Reflections on recent events, plus the occasional fact
free rant unfiltered by rational argument.
How can Amnesty International argue with a straight face that the 2014 Occupy movement was peaceful? Mabel AU, their Hong Kong head, sought to do that on Radio 3’s Backchat this week. Like the fabled ‘frog in the well’, Amnesty adopts a narrow view that clouds its reputation.
Ms AU was speaking following the release of an Amnesty report critical of human rights in Hong Kong. Amnesty cites the arrest and prosecution of protesters in so-called ‘non-violent’ demonstrations. In trying to persuade us, she comes up against several immovable obstacles.
The most serious is the hundreds of injuries inflicted on security staff and police. Amnesty’s willful blindness forms part of a consistent effort by many groups to distort the truth. This propaganda work began at the genesis of Occupy. It continues today.
It's fortunate that we have plenty of video and photographs of the protesters mounting unprovoked attacks. Besides, I have the advantage of witnessing first-hand the violence of the Occupy mob. A rational person will recognise this proves the precise opposite of Amnesty’s stance.
In fairness, Amnesty is critical of the human rights in just about every country including the UK and USA. Even that hotbed of repression Denmark fails to meet Amnesty’s exacting standards. Am I missing something here, or can Amnesty enunciate their ideal state? Perhaps, it’s a fantasy.
Amnesty itself is not beyond criticism. It gets cited for bias, an ideological driven agenda and stating opinion as facts. The instances of Amnesty getting it wrong abound, and are too many to list here. While academic studies have thrown doubts on Amnesty’s methods, other faults get laid at Amnesty's door. Systematic flaws in reporting, plus a limited understanding of conflicts lead to erroneous claims.
The sharpest criticism is that Amnesty fails to treat threats to security as a mitigating factor in government actions. It’s almost as if Amnesty would rather see people die to protect the dubious rights of a few. Some suggest that Amnesty gives tacit support to terrorist groups. The critics believe that Amnesty undermines legitimate government efforts to protect innocent citizens.
Indeed, Israel feels that way. We do have evidence of an anti-semitic element operating within Amnesty. In 2012, Amnesty disciplined a senior staff member for his anti-semitic tweets.
When pushed to explain the alleged deterioration of human rights in Hong Kong, Ms AU's answer is revealing. She first cited the issue of insulting the national anthem. Hardly the most pressing of matters in the context of events going on elsewhere.
The prosecution of the Occupy student leaders also draws Amnesty's ire. They find fault that the government practice differs from that applied in the past. Are you surprised? Occupy was a unique event, that merits a different response. Further, due-process is underway with the Courts having the final say.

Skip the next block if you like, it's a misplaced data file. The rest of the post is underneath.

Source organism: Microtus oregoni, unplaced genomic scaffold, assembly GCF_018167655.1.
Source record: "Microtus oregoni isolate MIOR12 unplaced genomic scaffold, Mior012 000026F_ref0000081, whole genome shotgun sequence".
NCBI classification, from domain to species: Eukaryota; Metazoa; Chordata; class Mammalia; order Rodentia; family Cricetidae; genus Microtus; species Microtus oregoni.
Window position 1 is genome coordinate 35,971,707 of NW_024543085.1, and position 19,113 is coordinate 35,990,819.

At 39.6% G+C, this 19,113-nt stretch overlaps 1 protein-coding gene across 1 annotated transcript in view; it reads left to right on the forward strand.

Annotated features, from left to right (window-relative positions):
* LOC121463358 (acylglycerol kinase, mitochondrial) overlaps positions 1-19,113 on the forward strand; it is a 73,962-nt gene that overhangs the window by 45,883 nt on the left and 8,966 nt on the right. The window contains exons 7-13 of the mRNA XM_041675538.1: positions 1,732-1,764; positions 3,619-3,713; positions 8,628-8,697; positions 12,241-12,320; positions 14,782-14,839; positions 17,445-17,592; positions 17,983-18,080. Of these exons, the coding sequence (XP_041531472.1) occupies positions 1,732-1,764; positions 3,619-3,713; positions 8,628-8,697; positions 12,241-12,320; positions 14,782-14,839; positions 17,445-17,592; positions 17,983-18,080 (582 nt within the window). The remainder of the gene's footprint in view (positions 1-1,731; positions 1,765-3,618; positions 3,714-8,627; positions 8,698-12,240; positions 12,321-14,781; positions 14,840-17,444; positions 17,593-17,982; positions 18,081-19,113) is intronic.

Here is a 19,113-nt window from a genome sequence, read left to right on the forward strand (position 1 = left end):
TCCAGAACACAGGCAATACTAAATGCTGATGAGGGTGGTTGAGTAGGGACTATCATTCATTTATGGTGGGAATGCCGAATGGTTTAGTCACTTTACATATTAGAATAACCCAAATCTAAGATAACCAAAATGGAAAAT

All the other cases in the Amnesty report involve matters that have or will go before the Courts. It's worth pointing out that Hong Kong’s judiciary is steadfast in retaining independence. They have ruled against the government and opposition forces in equal measure.
Ms AU asserts “The government is sending a clear message to the public that if they go out onto the streets, their behaviour could land them in jail. This might make them afraid to come out to express their ideas and opinions.” The number and scale of public protests contradict that statement.
She’s on stronger ground when discussing the instance of the disappearing booksellers. That case remains baffling and a cause for concern. And yet, beyond that, Hong Kong retains a vibrant press, as free speech flourishes. That Ms AU can appear on a government radio station to present Amnesty’s case suggests misplaced fears.
To me, Ms AU and others have adopted the tactic of embellishing threats, with emotive and extravagant language.
It also has to be said that these people are guilty of confusing opinions with facts. While Ms AU seeks to make serious allegations, she and Amnesty do not have full regard for the facts. Also, we need to remember that Amnesty is not in possession of any unique or independent source of knowledge. Accordingly, see their reports in that context.
I welcome the oversight of NGOs such as Amnesty. In a pluralistic society, such NGOs can bring balance by holding the authorities to account. Yet, they must get the facts right and not inflate situations without justification.
Article 28 of the "Universal Declaration on Human Rights" states that "We all have the right to live in a peaceful and orderly society”. Amnesty overlooks this provision when they are defending anarchists who attacked the police. The word ‘all’ is the pivotal point in that sentence; it covers the ordinary citizens and the police. No one has a monopoly on human rights.
For me, the Hong Kong government message is that peaceful protests get facilitated. But if you adopt violent tactics, then expect consequences. Moreover, there is no sign that people are afraid to speak out. Demonstrably, the opposite is true. Protests are weekly occurrences, with all sectors getting airtime in a lively debate.
Amnesty has a well-earned reputation for defending human rights. Aggrandisement or blatant misrepresentation of the facts do not serve these interests. Also, it needs to get out of its ideological well to start looking at the bigger picture. Then, it will retain a credibility that is currently slipping.
Walter De Havilland was one of the last of the colonial coppers. He served 35 years in the Royal Hong Kong Police and Hong Kong Police Force. He's long retired.